People often see criticism of their choices as criticism of their character, and their reflex response is to become defensive. People tend to be much more sympathetic to criticism of institutions. Noting how these institutions have deceived them gives them an excuse for their prior behaviour. I recommend keeping the focus on institutions, and not on the specific people affiliated with those institutions. We all have commendable as well as less admirable attributes. The issue is whether animals are being treated unjustly, not whether one or more people deserve condemnation.

People don’t like to be told what to do. It is more effective to explain your own choices, why you have made them, and how you speak out on the topic to encourage other people to reconsider what they eat and how they live. Often, it is best to explore questions. For example, one might say, ‘We agree that animal abuse is wrong. So, the question then becomes what choices can we make to reduce or prevent this abuse?’ People are more likely to act on conclusions they draw for themselves than recommendations made by others.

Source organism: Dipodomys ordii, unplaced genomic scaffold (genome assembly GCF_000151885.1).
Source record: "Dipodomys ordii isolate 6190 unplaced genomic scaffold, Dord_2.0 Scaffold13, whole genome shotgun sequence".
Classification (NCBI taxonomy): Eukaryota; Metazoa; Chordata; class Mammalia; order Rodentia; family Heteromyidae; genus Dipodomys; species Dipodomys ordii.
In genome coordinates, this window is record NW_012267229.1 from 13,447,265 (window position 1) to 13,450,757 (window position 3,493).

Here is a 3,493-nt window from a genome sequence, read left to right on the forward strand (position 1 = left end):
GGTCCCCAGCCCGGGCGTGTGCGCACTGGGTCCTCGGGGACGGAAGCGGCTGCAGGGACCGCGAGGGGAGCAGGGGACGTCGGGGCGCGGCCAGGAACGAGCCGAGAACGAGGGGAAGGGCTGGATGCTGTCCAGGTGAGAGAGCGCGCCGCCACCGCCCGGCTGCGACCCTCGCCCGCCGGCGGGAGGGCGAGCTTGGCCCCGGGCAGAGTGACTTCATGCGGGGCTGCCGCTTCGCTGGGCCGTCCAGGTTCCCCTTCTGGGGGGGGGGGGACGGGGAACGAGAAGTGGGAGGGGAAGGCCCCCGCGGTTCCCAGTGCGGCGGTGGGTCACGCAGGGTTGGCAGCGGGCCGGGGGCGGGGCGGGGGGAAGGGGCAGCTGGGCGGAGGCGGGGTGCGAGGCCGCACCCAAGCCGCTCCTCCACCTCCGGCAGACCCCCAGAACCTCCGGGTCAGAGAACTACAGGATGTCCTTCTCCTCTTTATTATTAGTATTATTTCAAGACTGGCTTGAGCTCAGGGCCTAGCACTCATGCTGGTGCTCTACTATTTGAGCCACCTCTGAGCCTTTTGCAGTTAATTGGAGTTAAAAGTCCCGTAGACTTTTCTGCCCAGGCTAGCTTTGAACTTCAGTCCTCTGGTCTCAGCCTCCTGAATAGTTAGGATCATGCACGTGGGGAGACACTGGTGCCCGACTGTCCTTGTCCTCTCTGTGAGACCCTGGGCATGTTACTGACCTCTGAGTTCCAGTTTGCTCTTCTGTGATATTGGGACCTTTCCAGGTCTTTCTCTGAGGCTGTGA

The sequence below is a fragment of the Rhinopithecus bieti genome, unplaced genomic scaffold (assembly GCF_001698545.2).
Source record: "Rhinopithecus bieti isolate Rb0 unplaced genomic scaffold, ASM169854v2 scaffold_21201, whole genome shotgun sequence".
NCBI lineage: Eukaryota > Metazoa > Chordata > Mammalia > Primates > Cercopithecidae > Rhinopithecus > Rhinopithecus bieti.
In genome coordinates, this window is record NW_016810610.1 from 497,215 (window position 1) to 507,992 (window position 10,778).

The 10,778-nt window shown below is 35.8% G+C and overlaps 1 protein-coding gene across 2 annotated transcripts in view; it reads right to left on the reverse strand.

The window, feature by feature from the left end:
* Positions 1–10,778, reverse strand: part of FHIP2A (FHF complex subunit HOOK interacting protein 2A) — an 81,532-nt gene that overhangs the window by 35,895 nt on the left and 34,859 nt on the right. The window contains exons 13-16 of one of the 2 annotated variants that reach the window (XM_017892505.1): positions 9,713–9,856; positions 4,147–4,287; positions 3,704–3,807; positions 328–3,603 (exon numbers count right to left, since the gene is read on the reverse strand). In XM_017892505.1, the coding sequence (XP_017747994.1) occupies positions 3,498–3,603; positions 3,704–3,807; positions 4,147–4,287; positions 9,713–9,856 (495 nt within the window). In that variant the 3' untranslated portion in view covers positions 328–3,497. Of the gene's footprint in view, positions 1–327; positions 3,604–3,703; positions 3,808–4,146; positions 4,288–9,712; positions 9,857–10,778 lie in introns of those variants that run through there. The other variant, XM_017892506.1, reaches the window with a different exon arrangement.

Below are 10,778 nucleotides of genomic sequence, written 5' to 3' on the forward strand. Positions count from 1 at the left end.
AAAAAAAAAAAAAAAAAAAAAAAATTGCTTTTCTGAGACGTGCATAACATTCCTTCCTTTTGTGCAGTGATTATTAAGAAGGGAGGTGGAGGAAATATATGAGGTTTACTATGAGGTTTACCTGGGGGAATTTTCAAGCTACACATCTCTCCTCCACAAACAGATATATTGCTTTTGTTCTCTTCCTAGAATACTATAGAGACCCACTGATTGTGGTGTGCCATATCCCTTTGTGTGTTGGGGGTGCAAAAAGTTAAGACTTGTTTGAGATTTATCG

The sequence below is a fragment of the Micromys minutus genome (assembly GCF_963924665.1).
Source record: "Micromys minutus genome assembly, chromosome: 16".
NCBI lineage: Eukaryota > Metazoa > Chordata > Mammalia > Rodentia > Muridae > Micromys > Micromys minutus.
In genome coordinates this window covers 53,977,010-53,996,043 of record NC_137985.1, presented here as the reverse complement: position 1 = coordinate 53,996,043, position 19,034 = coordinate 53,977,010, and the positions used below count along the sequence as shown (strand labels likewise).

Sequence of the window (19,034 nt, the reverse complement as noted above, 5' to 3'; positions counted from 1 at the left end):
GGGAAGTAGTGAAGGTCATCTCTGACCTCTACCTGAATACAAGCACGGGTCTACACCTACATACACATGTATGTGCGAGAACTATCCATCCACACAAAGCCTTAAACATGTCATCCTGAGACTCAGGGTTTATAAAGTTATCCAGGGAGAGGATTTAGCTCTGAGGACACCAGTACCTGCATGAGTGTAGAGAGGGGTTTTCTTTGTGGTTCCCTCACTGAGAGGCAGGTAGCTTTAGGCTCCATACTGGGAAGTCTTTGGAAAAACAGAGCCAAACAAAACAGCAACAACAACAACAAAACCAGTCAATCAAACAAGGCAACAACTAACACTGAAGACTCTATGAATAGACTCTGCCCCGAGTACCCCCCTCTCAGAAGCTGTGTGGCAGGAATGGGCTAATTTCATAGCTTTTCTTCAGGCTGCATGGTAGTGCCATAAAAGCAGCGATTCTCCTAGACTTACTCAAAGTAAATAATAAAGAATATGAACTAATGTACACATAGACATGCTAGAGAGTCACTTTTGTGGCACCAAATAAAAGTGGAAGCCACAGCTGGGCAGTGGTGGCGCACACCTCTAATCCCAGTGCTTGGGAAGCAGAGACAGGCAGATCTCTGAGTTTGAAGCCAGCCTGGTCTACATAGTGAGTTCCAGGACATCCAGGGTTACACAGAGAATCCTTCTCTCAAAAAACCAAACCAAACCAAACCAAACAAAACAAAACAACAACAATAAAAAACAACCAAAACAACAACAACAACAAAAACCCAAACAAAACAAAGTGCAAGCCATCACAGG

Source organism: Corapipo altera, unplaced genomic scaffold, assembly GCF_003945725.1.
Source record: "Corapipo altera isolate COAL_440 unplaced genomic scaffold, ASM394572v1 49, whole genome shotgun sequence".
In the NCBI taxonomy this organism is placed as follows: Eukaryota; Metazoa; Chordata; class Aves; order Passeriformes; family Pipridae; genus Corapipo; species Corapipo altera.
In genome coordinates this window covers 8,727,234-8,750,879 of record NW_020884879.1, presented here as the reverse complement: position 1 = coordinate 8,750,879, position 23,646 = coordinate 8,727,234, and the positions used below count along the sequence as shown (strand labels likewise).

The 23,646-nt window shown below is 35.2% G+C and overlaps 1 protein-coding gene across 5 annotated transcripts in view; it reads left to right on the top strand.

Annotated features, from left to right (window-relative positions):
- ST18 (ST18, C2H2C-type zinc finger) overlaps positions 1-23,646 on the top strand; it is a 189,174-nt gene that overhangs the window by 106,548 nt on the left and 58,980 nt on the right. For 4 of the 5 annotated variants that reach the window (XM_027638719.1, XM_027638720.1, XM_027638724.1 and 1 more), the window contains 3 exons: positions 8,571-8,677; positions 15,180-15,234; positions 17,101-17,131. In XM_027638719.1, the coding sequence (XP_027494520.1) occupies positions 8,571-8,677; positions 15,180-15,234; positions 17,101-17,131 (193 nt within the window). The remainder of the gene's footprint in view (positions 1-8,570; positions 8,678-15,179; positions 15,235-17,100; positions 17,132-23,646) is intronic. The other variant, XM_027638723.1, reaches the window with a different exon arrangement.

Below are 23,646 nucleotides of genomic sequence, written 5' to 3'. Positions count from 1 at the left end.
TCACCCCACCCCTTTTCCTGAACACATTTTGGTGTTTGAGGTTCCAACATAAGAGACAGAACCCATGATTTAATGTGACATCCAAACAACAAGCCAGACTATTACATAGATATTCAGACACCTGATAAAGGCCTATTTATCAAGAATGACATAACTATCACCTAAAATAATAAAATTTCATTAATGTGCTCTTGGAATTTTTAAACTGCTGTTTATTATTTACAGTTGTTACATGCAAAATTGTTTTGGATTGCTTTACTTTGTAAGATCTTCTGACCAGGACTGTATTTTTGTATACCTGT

Regardless of what a person says or does, always be respectful. That includes avoiding name-calling and refraining from attributing motivations to other people. Many factors influence all the decisions we make, and presumptions about motivations are almost always received as offensive and are almost always partly or totally wrong.

I recommend offering encouragement rather than praise for those who are moving toward a plant-based diet or making other changes that are more animal friendly. Global statements, such as, ‘You are a kind person’ generally do not resonate with people, because they know that they aren’t always kind. I suggest offering encouragement, such as, ‘It’s great to see that you are adopting a more animal-friendly diet, which significantly reduces animal suffering’.

It is best for those advocating for animals to be vegan, but I don’t think a person must be vegan in order to promote kinder, more respectful, more just treatment of nonhumans. At the end of the day, animal abuse is much more than an individual problem. It is not as much about what a single person chooses to eat as about general societal standards of animal treatment. Therefore, if we are to be effective servants of God and God’s Creation, we need to work toward societal change. That includes public animal advocacy with talks, leafleting, and showing videos of animal abuse; and working to reduce or eliminate animal abuse by changing laws and standards.